Home Mental Health & Well-Being How PCOS and Mental Health Are Linked and What to Do About It?

How PCOS and Mental Health Are Linked and What to Do About It?

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Most women that have PCOS (polycystic ovary syndrome) aren’t even aware of it. Some of the symptoms of PCOS include irregular periods, acne, weight gain, and excess body hair. And of course, these symptoms can affect your life significantly.

Luckily, you can manage these symptoms by taking natural supplements for PCOS after consulting with your doctor, but some may still deal with mental challenges. Since PCOS is linked to hormonal changes and your hormones and emotions are linked, many women may experience anxiety and depression.

The link between PCOS and mental health

Women may never know that they have PCOS until they try to conceive and are unsuccessful. That’s when they consult with their healthcare provider and are diagnosed with PCOS.

Since PCOS makes it hard for you to get pregnant and for someone who really wants to start a family, it can be a huge deal for them. It can be a starting point for when they start experiencing more mental health issues.

However, even before diagnosis, PCOS symptoms are enough to affect your physical appearance and lower your self-esteem, especially as a teenager or younger woman.

Symptoms like obesity, thinning hair, acne, excess body hair, and not having regular periods can all lead to stress. Stress can further lead to anxiety and depression.   

Moreover, most women with PCOS are insulin resistant, which can lead to increased blood sugar levels. Insulin resistance may also be linked with prolonged stress and depression since the way the body makes specific hormones changes.

PCOS can also lead to inflammation in your body, and over time it can increase stress hormones, cortisol, which can lead to stress and depression. Not to mention, increased cortisol levels also elevate insulin resistance risk, which can also cause depression, as we just discussed.  

What mental health disorders can you face with PCOS?

Although depression and anxiety are common mental health disorders faced by women with PCOS, as you have to deal with mood swings, self-esteem issues, and other health issues, PCOS may also lead them to experience other mental health issues. For instance, bipolar disorder, major depressive disorder, bulimia, and other eating disorders.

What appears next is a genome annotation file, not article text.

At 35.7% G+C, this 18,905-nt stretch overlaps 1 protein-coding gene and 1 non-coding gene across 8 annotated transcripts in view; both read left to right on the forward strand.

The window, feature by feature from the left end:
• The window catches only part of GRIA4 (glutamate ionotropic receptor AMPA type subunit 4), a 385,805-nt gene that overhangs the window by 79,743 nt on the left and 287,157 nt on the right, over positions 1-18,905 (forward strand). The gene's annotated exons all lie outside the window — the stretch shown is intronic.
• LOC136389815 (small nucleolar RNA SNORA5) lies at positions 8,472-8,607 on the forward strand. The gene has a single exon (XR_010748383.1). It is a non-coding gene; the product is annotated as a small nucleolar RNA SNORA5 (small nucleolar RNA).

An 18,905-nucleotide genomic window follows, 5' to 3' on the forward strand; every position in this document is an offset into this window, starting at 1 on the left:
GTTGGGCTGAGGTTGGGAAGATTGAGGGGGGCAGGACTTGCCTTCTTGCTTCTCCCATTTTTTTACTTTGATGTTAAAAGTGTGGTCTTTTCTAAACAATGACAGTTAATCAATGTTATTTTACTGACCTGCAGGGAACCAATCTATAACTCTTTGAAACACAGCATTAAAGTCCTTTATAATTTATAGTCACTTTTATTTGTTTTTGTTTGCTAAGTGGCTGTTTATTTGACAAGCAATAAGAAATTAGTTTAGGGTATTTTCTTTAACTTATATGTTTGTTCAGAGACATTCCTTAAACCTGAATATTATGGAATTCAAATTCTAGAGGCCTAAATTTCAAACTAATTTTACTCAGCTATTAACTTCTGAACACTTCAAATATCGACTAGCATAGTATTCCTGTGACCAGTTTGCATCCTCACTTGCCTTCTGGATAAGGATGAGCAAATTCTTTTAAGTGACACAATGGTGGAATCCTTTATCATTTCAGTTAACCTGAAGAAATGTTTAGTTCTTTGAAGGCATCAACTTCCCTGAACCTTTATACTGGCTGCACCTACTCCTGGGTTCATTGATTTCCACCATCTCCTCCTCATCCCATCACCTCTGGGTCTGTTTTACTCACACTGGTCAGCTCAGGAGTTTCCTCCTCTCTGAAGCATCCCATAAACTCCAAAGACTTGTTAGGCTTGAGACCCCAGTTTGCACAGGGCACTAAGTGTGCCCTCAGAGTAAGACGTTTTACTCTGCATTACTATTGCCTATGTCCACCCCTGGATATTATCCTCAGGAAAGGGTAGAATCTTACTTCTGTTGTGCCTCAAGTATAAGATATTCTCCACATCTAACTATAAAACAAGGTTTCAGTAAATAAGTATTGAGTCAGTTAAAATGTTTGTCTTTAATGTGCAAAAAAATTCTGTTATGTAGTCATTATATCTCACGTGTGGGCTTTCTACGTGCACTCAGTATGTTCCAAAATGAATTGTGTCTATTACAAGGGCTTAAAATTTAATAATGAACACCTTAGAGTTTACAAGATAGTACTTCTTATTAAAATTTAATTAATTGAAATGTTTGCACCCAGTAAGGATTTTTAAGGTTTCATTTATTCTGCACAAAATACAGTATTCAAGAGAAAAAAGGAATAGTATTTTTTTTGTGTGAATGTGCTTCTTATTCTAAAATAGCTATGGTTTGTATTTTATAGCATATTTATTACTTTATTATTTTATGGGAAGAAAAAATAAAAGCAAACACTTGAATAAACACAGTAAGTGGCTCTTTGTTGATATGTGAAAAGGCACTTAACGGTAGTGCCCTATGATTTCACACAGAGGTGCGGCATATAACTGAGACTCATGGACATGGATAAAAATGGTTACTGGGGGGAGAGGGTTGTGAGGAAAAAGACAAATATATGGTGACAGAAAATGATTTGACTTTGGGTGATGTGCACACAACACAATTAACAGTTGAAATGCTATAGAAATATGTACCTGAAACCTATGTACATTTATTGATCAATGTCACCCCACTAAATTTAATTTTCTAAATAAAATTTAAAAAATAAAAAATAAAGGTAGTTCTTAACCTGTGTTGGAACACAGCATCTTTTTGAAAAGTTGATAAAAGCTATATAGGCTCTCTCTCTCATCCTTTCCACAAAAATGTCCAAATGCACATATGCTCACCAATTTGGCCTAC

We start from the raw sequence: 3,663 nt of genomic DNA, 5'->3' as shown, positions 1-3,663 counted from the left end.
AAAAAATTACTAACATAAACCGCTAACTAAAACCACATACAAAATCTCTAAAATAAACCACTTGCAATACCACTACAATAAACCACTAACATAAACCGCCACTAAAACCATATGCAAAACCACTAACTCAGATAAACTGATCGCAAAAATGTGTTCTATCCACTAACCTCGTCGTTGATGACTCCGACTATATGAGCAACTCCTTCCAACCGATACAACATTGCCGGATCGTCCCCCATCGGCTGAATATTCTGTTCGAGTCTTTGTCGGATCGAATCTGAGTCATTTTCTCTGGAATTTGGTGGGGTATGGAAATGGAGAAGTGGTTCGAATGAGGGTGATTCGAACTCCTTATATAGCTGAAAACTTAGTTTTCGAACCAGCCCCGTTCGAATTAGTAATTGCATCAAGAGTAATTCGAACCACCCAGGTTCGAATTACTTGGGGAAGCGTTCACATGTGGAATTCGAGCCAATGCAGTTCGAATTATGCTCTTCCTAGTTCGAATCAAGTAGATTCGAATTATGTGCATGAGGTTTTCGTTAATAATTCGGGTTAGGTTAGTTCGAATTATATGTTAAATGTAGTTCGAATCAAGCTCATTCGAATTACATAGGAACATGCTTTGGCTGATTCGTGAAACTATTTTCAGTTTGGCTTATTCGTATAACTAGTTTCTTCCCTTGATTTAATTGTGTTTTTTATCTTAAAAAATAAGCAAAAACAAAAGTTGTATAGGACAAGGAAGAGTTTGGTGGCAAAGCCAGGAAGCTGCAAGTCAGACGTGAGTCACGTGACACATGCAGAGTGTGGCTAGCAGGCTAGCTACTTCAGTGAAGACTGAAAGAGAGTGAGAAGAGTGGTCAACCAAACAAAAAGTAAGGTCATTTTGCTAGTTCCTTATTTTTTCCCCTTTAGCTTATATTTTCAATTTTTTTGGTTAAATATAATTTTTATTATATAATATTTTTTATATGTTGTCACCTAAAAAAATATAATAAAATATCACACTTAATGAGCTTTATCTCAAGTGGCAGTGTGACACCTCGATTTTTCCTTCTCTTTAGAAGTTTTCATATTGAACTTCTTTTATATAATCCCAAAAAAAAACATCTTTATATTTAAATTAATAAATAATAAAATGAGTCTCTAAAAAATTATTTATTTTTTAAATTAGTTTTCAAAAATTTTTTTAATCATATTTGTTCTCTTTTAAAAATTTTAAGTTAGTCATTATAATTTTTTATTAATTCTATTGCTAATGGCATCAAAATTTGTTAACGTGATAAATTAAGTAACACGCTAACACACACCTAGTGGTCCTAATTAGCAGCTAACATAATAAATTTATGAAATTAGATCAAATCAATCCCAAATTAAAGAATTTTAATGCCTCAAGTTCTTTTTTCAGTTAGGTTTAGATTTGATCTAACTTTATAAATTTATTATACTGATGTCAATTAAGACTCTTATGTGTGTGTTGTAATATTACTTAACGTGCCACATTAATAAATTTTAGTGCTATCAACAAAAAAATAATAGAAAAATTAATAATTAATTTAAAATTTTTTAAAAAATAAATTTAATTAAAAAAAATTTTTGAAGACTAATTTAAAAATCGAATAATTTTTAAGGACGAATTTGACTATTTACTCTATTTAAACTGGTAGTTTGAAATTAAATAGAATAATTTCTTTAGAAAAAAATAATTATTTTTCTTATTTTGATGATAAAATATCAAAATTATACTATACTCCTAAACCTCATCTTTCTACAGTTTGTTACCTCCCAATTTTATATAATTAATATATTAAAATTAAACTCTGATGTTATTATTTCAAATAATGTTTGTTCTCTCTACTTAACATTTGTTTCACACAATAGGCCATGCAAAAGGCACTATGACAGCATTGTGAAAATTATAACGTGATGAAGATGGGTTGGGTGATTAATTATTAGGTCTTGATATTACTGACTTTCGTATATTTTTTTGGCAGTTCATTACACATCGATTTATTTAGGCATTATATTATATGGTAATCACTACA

How to treat PCOS?

Remember that PCOS can’t be fully cured, but you can incorporate changes in your diet and lifestyle to manage the symptoms of PCOS more effectively.

Since your mental health issues may be linked with the symptoms of PCOS, it’s essential to target them. Of course, you must consult with your healthcare provider, too, as they will diagnose PCOS with ultrasound and blood work.

They will curate a proper PCOS management plan for you. As your symptoms start getting better, so should your mental health. If you’re still struggling with mental health, remember that you can and should always take professional mental health.

In general, you can manage the symptoms of PCOS by exercising and eating a healthy diet to help you overcome weight challenges. For acne, your doctor may prescribe a topical or oral acne medication. Moreover, for period-related problems, you may be given birth control pills.

Your healthcare provider will curate a management plan based on your family planning goals and other preferences or issues. Hence, it’s essential to talk to them and deal with your PCOS-related problems effectively.


Ellen Diamond, a psychology graduate from the University of Hertfordshire, has a keen interest in the fields of mental health, wellness, and lifestyle

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